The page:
March 7, 2020, Katoomba, Australia.
Our family likes playing a game called “Empire Builder, Australian Edition” where we get to build track to different Australian cities, collect loads, deliver tourists and have our tracks wiped out by sandstorms, bush fires and floods. It’s played on a big map of Australia and it’s how I learned about Australian geography and the different products from different regions of the country.
In the game I’ve often built rail from Sydney to Katoomba. This time I got to ride it. Katoomba is in the Blue Mountains. If you arrive in Katoomba by train you have several options, a hop-on-hop-off bus is one but we chose public transit, which has the added advantage of being able to pay with the Opal Card, the same card you use to ride the train from Sydney. That’s the choice we took. It takes you to trails if you want to spend some time hiking, overlooks, attractions and downtown. But we came for “the mountains.”
The highest point in the Blue mountains is about 3,900 feet but rather than mountains the region is a plateau running about 60 miles NW to SE that is bisected by rivers cutting steep walled canyons and gorges through sandstone. Nan, from the ship, became our traveling companion. She said it looked “like the Grand Canyon” but to Suzi it looked more like the Dakota Badlands.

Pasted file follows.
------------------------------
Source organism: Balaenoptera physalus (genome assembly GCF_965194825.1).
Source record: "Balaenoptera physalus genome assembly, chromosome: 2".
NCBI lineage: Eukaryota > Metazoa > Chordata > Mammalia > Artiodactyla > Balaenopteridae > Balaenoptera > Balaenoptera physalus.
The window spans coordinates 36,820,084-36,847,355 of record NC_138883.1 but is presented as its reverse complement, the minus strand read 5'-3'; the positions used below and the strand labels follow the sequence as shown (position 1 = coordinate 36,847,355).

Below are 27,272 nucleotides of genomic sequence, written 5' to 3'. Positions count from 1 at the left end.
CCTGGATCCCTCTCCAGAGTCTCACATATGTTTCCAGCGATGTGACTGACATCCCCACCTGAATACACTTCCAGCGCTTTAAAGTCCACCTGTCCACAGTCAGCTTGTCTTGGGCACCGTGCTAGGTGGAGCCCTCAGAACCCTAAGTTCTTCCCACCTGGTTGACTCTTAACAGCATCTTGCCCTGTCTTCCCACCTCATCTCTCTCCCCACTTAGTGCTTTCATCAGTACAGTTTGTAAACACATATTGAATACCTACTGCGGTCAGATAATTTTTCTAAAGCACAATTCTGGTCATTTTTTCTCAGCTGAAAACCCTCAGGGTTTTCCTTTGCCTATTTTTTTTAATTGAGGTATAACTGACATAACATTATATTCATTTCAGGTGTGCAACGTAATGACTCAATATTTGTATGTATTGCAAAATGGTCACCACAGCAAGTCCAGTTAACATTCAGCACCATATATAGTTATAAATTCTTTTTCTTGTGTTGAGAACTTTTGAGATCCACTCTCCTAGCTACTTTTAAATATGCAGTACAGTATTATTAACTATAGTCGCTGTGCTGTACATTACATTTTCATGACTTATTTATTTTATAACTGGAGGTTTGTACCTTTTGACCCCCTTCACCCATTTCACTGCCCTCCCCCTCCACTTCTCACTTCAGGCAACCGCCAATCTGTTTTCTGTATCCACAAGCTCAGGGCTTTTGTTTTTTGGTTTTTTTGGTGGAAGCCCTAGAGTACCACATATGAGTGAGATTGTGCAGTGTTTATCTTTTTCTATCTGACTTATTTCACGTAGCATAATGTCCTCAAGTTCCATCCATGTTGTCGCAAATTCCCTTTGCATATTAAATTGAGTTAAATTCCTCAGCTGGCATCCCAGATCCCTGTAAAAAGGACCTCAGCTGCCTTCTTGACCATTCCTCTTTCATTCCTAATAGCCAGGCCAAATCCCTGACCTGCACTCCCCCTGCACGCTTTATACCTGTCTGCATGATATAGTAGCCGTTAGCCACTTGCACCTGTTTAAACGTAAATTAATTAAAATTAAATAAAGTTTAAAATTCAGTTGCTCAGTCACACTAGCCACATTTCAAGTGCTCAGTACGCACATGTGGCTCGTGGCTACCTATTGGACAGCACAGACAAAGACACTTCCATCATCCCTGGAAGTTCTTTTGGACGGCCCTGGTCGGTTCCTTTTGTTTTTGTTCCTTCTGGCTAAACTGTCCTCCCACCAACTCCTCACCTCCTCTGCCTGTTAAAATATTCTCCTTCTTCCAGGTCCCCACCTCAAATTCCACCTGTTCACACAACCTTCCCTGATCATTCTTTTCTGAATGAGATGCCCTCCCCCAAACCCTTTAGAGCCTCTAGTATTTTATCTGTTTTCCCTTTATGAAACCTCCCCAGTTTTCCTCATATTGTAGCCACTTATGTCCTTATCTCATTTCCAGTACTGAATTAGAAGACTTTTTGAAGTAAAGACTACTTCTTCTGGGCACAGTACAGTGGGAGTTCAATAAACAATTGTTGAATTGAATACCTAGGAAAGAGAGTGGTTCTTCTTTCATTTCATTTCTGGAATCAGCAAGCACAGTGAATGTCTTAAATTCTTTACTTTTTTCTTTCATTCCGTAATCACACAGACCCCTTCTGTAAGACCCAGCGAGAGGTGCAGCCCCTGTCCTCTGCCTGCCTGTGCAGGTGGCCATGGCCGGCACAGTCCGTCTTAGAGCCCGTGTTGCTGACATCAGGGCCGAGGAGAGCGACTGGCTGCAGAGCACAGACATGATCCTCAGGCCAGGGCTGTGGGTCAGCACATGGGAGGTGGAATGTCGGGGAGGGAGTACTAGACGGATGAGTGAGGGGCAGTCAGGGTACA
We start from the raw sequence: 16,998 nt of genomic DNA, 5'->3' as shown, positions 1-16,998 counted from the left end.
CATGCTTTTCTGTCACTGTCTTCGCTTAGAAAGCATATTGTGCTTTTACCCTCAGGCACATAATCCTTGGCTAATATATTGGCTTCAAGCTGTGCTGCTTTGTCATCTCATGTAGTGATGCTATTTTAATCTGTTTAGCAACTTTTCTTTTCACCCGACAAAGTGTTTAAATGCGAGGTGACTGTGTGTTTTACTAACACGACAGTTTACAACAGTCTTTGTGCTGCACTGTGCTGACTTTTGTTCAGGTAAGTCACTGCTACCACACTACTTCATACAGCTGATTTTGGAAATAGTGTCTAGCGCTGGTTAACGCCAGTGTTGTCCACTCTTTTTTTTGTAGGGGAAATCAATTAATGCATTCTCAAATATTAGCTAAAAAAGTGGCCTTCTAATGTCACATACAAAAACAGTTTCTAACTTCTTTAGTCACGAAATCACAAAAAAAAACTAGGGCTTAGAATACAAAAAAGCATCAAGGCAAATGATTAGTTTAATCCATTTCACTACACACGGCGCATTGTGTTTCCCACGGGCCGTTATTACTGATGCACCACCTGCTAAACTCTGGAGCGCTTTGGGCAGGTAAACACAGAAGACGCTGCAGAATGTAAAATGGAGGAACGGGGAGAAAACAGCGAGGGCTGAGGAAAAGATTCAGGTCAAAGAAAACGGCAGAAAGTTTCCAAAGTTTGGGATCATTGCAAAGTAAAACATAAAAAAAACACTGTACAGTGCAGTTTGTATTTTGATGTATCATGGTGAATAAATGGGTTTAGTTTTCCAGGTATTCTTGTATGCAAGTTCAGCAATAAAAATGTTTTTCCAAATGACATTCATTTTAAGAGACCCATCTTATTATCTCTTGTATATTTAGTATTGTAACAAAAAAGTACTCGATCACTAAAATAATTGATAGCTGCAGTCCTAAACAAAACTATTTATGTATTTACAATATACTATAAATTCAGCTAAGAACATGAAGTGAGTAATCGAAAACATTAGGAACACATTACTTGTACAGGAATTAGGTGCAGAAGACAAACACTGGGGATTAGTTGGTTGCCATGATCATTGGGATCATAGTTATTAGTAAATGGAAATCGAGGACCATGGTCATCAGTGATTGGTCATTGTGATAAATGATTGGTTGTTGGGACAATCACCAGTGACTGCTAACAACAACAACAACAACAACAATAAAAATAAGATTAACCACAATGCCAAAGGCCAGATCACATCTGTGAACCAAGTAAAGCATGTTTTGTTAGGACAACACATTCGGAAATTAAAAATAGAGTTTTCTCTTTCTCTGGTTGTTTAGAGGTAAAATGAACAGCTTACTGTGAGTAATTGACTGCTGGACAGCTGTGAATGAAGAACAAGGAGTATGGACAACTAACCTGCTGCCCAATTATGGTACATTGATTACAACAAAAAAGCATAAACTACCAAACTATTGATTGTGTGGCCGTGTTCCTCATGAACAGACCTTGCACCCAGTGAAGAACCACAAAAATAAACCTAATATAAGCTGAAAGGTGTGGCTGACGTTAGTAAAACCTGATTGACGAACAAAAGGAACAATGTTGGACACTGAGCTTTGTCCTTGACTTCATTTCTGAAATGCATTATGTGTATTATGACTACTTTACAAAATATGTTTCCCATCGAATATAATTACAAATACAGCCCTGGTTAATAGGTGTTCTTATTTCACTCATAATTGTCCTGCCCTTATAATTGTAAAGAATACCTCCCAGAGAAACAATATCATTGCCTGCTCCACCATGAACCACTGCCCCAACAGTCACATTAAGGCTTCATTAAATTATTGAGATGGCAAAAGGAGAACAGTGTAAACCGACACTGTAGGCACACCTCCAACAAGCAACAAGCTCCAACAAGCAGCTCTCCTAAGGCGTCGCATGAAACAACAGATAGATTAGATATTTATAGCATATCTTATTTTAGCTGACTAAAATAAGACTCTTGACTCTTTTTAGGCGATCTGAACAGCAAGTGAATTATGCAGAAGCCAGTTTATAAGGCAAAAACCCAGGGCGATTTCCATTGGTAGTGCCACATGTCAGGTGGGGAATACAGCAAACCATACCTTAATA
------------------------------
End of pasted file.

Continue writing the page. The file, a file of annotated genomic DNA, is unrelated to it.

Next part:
The area has several microclimates in the gorges, some of them are temperate rainforests. Several national parks are in the region, which is a World Heritage Site. About 80% of the World Heritage site was burned in the 2019-2020 bush fires but the area we visited, around Katoomba, was mostly spared.
We visited areas in the Blue Mountain and Kanangra Boyd National Parks. The area between them is the wilderness amusement park alluded to in the title, Scenic World. Scenic World is at the site of a coal mine that operated until the 1930s. It had a railway that hauled coal up the canyon wall from the seams of coal. In 1946 that railway started carrying tourists and that started Scenic World. The railroad drops about 1,000 feet from the rim of the canyon down into the Jamison Valley. It claims to be the steepest railway in the world that carries people, dropping at a 52o angle. At the end of the railway a series of boardwalk paths lead through the rainforest. They all end up at the cableway that takes you up the canyon again. You can join other trails that take you through the two adjacent national parks. After riding up the cable car you can cross the canyon to Echo Point on the skyway, another cable car. It goes over Katoomba falls and has a glass bottom if you care to look down.